'We're tired of war': Hezbollah's war draws ire from exhausted Lebanese

While Hezbollah continues to present itself as fighting a righteous war to support Gaza, border town residents say their lives have become even worse amid war; 'Why do we have to pay in blood?'

While Hezbollah flaunts the strength of its operatives and the Lebanese people, and repeatedly praises the "resilience" of southern Lebanon residents over the past few months in their fight against Israel, it seems things aren’t exactly as Hezbollah chooses to show them. According to a report published by Saudi television network Al-Arabiya on Tuesday, southern Lebanese residents are "exhausted by the situation on the border."
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In another article, published by the Wall Street Journal, testimony criticizing Hezbollah was head from a resident of a village in southern Lebanon. Munira Eid, a 67-year-old from Aalma El Chaeb, chose to stay in the village, unlike many of her neighbors. "The situation could have been avoided by Hezbollah, but the Israelis are losing their minds. The strikes are worse than 2006,” she said.
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מחנה הפליטים פליטים פלסטני עין אל-חילווה בדרום לבנון בצל חילופי אש בין פלגים פלסטיניים
מחנה הפליטים פליטים פלסטני עין אל-חילווה בדרום לבנון בצל חילופי אש בין פלגים פלסטיניים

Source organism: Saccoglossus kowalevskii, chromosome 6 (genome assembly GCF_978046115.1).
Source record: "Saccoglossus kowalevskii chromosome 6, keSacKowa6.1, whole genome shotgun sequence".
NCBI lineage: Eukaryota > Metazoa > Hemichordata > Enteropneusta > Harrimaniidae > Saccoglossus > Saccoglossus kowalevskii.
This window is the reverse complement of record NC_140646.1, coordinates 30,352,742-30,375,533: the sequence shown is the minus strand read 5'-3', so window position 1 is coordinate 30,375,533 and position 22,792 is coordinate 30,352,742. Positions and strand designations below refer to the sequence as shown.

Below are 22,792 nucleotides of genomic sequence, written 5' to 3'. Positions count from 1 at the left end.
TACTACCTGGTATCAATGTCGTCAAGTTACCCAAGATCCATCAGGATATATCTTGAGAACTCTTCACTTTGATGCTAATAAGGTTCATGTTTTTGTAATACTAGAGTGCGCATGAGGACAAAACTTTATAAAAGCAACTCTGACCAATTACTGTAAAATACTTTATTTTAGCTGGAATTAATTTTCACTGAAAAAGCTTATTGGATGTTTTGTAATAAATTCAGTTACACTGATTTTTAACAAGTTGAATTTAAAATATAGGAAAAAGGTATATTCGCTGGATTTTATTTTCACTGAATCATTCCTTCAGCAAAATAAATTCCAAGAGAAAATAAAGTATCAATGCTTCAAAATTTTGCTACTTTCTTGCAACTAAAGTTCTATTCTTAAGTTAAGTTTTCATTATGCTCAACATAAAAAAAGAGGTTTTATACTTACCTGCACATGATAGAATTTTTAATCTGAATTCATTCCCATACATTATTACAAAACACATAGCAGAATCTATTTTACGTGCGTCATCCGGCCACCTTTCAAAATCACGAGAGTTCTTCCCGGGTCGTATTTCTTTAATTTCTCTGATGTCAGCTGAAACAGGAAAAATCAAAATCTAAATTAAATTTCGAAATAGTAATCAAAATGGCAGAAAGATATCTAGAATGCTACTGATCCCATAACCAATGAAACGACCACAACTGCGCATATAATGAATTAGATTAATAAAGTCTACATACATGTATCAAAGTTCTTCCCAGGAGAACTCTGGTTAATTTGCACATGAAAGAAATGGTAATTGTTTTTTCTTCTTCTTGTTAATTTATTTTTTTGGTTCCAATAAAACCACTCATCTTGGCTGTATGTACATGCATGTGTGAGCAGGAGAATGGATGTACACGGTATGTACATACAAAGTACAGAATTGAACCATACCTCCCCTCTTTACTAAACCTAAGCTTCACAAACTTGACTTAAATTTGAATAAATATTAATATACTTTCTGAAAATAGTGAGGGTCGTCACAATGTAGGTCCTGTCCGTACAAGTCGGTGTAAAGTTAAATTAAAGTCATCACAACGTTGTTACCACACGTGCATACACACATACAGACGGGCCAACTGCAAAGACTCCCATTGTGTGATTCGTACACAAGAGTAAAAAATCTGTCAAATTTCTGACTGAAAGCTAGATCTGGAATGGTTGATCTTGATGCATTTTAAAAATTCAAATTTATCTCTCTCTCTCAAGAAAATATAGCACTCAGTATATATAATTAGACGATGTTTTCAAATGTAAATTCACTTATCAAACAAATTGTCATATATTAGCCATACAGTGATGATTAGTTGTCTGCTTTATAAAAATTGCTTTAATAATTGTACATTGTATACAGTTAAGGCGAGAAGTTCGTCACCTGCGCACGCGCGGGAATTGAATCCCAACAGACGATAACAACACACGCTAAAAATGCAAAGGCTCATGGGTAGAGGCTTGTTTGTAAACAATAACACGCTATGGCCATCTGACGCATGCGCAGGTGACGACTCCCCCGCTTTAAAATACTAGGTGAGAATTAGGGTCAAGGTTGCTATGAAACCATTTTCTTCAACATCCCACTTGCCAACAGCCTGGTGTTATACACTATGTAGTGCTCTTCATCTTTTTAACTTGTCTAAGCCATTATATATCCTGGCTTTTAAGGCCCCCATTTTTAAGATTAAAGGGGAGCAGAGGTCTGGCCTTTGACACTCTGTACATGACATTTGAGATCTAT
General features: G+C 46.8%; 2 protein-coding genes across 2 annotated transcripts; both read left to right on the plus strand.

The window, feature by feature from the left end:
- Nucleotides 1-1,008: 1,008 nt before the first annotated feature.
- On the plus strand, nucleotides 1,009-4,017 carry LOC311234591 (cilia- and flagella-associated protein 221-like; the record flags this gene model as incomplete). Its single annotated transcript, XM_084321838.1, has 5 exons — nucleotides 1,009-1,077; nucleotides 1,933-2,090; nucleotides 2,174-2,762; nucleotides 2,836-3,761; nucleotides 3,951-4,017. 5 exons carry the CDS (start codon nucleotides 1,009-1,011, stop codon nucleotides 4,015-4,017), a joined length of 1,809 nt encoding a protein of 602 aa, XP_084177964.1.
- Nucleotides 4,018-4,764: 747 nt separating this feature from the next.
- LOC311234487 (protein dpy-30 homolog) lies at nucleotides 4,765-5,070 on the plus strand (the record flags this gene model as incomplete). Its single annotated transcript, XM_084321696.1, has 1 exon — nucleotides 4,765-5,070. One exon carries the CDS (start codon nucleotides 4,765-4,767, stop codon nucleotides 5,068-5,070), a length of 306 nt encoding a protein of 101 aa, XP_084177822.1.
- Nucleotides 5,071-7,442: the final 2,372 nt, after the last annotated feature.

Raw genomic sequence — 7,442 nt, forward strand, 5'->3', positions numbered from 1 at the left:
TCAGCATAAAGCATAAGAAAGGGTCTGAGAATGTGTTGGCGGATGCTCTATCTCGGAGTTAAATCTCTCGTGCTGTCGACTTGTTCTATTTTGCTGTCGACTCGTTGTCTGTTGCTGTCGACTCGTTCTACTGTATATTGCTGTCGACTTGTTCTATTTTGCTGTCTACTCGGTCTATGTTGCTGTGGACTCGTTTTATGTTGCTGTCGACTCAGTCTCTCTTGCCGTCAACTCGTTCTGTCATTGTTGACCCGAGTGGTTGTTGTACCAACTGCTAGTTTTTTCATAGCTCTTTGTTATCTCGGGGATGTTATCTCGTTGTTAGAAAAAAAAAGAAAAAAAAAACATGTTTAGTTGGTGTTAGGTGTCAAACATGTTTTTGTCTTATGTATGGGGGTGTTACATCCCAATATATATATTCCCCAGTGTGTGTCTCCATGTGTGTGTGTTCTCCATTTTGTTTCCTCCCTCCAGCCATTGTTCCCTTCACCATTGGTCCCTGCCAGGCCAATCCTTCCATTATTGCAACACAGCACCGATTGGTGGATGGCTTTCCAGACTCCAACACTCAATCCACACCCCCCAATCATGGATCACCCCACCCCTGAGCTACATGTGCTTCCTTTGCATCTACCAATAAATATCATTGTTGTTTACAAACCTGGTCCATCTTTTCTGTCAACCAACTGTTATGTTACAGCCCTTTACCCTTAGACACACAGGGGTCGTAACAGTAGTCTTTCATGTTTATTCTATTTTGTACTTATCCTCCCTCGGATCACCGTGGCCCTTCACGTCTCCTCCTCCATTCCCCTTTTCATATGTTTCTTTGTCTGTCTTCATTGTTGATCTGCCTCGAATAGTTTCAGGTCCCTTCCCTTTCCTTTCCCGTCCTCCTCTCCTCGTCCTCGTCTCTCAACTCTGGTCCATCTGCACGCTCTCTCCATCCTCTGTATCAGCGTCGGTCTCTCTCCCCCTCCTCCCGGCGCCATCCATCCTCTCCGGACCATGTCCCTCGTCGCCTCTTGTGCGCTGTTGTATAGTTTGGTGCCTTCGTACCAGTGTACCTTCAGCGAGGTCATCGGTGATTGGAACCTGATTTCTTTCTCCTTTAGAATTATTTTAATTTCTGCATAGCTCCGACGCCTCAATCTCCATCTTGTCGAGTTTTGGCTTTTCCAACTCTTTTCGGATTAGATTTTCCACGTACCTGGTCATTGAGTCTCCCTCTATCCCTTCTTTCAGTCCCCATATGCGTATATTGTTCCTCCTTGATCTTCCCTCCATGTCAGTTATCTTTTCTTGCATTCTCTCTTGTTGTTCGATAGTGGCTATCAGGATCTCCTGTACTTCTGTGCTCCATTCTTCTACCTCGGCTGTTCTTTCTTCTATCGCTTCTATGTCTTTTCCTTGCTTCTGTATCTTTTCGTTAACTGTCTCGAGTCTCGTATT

Lebanese refugees in Lebanon
(Photo: Reuters, Aziz Taher)
Sources involved with Hezbollah's decision-making process told the American news outlet that the organization is enhancing its military readiness in anticipation of a possible Israeli operation, which they believe is a looming possibility. " We are usually an attacking force, we take the initiative. Defending for 100 days is quite difficult,” Lt. Col. Dotan Razili told the WSJ,
Al-Arabiya reported that, since October 7, Hezbollah has linked the fate of southern Lebanon to the war in Gaza. The increasing unrest affected southern Lebanese villages and also the Shiite community in general, following numerous casualties and damages.
Many residents of Lebanese border towns call for an end to the war with Israel and don’t agree with the statements of the terrorist organization controlling southern Lebanon, especially when it comes to residents of villages affiliated with Hezbollah, most of whom are Shiite.
Ahmad (assumed name) said in an interview with the network that he was forced to leave his town of Aitaroun in southern Lebanon, a town with a Shiite population who are affiliated with Hezbollah. He sought refuge with his family in Beirut to escape the Israeli strikes targeting the town. "After more than 100 days of war, we had to leave the town because of the ongoing attacks, and sought refuge with one of our relatives in Beirut," he said.
According to Ahmad, the lives of the residents have changed completely due to the war. "Our homes were destroyed in the violent attacks, agricultural production was severely affected by the phosphorus bombs, and no official or unofficial source asked us what happened to us. Our situation is like that of many families who were uprooted from the town," he noted.